Federal Reserve Chairman Ben S. Bernanke says heâ€™ll stoke the economy until the job market recovers â€œsubstantially.â€ That promise may force him to keep buying bonds until the final months of his term ending in January 2014, according economists in a Bloomberg survey.
Sixty-eight percent of 60 economists said the Fed chairmanâ€™s third round of quantitative easing will last until late next year or beyond. Just 51 percent of them said the strategy will help boost employment, with a median estimate of 116,000 jobs over the course of next year.
The recovery in the labor market is probably going to be more sluggish than the Fed recognizesâ€ said Michael Hanson, senior U.S. economist at Bank of America Corp. in New York and a former Fed economist. He said policy makers have â€œpainted themselves in a bit of a corner, waiting to see a significant improvement in the labor market.â€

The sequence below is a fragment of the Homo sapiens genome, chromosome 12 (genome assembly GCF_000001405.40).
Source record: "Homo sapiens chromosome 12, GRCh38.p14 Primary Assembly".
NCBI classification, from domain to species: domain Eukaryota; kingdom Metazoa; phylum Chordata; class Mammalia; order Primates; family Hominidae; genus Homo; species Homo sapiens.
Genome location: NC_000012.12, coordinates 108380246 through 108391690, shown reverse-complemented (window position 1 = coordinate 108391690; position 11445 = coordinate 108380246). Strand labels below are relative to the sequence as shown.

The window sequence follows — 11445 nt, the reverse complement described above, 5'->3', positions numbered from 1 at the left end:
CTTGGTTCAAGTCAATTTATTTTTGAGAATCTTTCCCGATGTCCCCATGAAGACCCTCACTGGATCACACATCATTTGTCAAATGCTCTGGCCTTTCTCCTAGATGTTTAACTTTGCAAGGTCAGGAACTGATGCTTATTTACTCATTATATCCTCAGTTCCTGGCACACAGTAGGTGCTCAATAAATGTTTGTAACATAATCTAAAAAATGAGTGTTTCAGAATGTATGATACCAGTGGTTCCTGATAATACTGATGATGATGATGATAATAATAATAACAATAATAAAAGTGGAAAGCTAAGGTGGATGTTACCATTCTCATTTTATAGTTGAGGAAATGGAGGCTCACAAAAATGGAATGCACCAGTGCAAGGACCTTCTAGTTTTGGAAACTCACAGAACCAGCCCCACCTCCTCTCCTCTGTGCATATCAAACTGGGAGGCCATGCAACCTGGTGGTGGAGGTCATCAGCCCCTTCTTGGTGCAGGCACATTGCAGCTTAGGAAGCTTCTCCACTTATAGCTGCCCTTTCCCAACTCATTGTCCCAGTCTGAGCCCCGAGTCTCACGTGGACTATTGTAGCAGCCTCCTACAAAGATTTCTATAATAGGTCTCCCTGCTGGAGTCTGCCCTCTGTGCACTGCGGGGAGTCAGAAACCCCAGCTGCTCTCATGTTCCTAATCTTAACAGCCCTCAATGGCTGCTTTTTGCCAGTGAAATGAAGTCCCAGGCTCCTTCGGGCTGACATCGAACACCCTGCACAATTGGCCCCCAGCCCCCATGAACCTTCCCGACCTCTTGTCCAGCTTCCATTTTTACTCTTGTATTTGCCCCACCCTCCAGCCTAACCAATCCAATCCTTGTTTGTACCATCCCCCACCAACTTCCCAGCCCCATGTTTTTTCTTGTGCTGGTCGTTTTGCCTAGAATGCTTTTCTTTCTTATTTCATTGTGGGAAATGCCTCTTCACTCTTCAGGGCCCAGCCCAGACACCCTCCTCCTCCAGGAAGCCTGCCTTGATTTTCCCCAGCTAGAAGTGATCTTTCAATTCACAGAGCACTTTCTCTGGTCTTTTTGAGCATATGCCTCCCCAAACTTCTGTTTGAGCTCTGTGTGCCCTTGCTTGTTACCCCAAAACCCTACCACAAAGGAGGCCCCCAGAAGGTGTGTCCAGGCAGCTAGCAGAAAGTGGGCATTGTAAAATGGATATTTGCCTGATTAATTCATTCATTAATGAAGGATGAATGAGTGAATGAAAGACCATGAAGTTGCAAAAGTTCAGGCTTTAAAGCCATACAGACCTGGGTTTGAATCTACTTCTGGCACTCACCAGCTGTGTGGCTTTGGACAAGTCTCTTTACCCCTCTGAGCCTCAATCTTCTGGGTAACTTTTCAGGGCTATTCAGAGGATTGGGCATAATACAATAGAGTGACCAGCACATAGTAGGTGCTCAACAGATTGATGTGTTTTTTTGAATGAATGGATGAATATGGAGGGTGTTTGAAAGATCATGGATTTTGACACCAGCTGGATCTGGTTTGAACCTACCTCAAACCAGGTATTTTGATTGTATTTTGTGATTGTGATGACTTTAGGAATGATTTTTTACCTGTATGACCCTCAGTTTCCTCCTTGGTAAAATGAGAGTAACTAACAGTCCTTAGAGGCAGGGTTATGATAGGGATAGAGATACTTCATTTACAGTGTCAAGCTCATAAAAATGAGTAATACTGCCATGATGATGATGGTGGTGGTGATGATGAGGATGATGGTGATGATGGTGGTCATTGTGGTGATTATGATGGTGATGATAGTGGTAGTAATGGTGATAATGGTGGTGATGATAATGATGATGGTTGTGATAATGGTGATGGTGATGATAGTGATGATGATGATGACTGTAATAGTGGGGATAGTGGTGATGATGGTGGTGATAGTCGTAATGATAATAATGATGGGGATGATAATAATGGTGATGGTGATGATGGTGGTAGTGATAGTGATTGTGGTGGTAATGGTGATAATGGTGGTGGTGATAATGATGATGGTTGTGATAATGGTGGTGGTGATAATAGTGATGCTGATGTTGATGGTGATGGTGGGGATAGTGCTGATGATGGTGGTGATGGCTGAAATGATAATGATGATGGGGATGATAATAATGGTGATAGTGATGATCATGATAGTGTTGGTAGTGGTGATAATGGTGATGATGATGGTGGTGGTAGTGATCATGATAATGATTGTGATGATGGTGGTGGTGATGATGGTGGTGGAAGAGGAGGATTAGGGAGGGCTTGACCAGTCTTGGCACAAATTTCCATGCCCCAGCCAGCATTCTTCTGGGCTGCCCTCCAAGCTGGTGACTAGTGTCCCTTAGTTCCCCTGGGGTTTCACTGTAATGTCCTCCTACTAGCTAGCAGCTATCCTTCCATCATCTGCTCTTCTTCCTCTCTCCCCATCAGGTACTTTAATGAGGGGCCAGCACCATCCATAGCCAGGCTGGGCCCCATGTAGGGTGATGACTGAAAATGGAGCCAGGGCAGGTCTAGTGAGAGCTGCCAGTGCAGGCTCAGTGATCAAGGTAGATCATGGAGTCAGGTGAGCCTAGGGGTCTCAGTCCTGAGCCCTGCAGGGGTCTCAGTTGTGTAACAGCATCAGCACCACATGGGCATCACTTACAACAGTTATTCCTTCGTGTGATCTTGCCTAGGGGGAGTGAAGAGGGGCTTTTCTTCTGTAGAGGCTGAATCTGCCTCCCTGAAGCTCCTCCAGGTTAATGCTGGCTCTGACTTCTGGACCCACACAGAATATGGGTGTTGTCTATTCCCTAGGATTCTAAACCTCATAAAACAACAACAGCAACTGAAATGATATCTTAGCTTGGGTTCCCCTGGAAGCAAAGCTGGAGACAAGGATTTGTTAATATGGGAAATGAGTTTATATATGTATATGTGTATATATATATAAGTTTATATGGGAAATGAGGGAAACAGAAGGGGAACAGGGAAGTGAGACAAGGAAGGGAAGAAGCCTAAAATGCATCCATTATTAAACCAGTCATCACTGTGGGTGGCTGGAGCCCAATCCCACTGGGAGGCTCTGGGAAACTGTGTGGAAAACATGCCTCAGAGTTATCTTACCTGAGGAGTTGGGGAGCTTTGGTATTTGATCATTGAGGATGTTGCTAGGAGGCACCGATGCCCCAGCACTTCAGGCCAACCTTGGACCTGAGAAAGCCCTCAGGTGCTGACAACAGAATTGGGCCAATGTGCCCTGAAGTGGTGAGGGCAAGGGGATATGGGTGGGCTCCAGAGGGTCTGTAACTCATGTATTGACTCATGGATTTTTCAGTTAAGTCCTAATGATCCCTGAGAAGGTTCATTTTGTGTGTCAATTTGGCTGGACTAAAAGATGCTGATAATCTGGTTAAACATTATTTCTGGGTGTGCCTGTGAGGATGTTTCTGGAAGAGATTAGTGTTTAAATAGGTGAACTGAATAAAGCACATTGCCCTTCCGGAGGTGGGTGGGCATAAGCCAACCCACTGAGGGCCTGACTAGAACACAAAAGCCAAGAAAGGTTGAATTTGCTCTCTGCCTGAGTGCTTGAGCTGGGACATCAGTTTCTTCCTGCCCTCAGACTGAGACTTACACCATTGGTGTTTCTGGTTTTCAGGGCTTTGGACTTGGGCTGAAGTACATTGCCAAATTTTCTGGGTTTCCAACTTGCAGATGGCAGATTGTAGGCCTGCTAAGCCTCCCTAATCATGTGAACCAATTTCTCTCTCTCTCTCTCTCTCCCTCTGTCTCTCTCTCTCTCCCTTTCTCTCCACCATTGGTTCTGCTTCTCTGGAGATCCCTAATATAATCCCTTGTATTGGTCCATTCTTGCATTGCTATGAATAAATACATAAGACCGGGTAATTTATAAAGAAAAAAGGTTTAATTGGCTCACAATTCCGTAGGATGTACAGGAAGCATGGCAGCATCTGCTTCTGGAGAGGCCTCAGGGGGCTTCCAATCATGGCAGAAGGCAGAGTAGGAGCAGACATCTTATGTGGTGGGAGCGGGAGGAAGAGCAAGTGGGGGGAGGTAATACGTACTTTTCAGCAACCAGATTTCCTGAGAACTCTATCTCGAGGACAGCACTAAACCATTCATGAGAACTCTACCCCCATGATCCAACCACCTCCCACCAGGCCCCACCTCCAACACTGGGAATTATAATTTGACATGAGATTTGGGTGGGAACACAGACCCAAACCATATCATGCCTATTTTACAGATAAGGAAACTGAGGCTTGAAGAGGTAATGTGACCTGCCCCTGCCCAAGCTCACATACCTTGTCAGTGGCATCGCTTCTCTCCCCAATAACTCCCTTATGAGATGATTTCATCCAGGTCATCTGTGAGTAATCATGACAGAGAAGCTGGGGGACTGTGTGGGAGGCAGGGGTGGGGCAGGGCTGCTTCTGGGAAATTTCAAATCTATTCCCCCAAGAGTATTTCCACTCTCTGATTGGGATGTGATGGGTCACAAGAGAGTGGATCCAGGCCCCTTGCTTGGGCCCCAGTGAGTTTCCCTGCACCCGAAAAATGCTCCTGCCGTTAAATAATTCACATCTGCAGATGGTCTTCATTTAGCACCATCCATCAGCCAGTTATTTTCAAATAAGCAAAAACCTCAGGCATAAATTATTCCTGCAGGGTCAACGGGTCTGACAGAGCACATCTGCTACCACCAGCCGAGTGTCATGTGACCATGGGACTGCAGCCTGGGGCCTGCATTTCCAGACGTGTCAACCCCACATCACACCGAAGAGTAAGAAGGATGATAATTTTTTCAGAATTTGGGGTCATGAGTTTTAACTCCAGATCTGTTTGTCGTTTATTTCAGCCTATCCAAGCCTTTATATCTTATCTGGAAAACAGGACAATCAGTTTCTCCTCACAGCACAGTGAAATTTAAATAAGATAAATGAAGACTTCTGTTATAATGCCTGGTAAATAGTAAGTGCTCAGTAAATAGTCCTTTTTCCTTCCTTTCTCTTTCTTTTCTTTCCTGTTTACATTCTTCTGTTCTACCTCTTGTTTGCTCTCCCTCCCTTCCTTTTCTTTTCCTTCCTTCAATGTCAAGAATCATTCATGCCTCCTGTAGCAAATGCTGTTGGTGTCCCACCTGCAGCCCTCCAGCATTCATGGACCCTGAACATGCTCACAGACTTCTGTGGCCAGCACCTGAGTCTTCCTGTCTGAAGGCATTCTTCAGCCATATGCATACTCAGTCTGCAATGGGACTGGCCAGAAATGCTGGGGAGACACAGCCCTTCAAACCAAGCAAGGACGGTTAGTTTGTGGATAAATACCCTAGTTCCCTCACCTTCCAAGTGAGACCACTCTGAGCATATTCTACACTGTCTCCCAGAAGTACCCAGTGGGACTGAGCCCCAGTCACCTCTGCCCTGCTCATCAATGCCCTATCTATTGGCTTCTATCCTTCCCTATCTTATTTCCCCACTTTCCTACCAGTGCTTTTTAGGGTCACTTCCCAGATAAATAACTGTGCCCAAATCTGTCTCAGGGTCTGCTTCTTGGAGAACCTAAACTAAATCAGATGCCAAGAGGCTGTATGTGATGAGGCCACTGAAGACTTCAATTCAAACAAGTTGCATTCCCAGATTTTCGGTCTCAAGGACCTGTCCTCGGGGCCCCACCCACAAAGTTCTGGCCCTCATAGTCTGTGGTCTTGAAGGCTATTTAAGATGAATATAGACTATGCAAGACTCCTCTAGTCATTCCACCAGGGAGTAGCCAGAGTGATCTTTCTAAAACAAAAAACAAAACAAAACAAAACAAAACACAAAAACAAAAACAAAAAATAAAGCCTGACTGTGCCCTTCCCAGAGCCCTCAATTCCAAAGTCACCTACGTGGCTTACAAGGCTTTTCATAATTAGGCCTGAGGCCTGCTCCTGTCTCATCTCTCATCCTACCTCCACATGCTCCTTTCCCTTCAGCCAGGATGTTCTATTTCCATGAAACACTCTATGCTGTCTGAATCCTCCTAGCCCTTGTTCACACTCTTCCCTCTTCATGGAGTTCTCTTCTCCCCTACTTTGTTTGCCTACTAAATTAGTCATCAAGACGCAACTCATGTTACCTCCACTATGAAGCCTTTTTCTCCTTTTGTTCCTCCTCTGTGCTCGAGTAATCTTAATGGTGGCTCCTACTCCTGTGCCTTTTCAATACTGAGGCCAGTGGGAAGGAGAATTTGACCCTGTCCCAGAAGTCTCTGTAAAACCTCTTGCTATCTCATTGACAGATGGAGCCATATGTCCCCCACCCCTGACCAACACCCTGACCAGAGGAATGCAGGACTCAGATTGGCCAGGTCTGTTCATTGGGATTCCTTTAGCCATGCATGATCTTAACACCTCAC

Bernanke said in August that new bond buying, while spurring growth and generating jobs, may erode confidence the Fed will exit smoothly from record accommodation, including the first two rounds of bond purchases totaling $2.3 trillion. Most surveyed economists believe Bernanke has gone too far with quantitative easing, with 55 percent saying policy is too easy, compared with 48 percent who said so in a Sept. 7-10 survey.
Bernanke and his colleagues on the Federal Open Market Committee resumed a two-day meeting in Washington today and plan to release a statement at about 2:15 p.m. on policy, including their current plan to buy $40 billion in mortgage-backed securities each month for an indefinite period.
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